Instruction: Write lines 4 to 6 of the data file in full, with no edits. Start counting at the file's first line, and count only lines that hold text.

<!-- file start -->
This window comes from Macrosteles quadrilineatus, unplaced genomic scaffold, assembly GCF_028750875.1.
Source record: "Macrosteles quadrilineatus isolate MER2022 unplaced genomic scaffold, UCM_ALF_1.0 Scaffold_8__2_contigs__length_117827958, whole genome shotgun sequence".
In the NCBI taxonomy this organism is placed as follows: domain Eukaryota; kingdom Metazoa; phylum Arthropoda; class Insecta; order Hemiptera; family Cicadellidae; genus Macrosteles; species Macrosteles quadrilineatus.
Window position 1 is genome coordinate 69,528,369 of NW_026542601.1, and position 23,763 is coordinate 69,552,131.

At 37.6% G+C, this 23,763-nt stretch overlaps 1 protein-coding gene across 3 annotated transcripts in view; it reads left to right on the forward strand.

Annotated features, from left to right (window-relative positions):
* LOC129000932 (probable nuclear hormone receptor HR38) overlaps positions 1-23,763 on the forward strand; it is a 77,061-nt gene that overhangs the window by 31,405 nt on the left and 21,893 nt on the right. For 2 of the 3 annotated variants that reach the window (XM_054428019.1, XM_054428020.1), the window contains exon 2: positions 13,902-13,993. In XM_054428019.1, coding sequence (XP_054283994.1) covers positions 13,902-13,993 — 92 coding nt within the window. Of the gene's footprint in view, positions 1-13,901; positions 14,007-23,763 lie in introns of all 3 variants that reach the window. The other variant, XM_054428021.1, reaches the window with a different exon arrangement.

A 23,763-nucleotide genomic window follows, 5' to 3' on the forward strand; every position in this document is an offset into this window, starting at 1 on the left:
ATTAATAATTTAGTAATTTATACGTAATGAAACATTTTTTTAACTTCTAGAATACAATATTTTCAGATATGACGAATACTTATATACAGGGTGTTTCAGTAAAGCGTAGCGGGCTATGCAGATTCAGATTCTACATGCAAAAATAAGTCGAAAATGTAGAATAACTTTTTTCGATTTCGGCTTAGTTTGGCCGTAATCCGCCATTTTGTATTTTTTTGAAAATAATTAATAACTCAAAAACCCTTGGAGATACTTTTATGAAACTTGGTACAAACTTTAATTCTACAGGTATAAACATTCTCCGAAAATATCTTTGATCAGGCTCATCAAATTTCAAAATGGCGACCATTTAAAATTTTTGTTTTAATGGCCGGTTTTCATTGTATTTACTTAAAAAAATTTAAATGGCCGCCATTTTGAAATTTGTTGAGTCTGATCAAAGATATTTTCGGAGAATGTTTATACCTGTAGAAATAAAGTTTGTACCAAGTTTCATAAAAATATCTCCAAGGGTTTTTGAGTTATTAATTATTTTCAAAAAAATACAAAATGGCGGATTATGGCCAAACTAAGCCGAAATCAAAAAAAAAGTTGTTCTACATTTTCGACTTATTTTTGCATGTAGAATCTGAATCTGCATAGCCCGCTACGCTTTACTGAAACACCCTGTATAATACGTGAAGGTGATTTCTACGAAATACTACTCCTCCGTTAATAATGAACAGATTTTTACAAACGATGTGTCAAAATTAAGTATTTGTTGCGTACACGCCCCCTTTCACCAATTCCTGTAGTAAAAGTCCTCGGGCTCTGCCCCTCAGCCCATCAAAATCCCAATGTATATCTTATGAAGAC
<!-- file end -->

Window position 1 is genome coordinate 69,528,369 of NW_026542601.1, and position 23,763 is coordinate 69,552,131.

At 37.6% G+C, this 23,763-nt stretch overlaps 1 protein-coding gene across 3 annotated transcripts in view; it reads left to right on the forward strand.

Annotated features, from left to right (window-relative positions):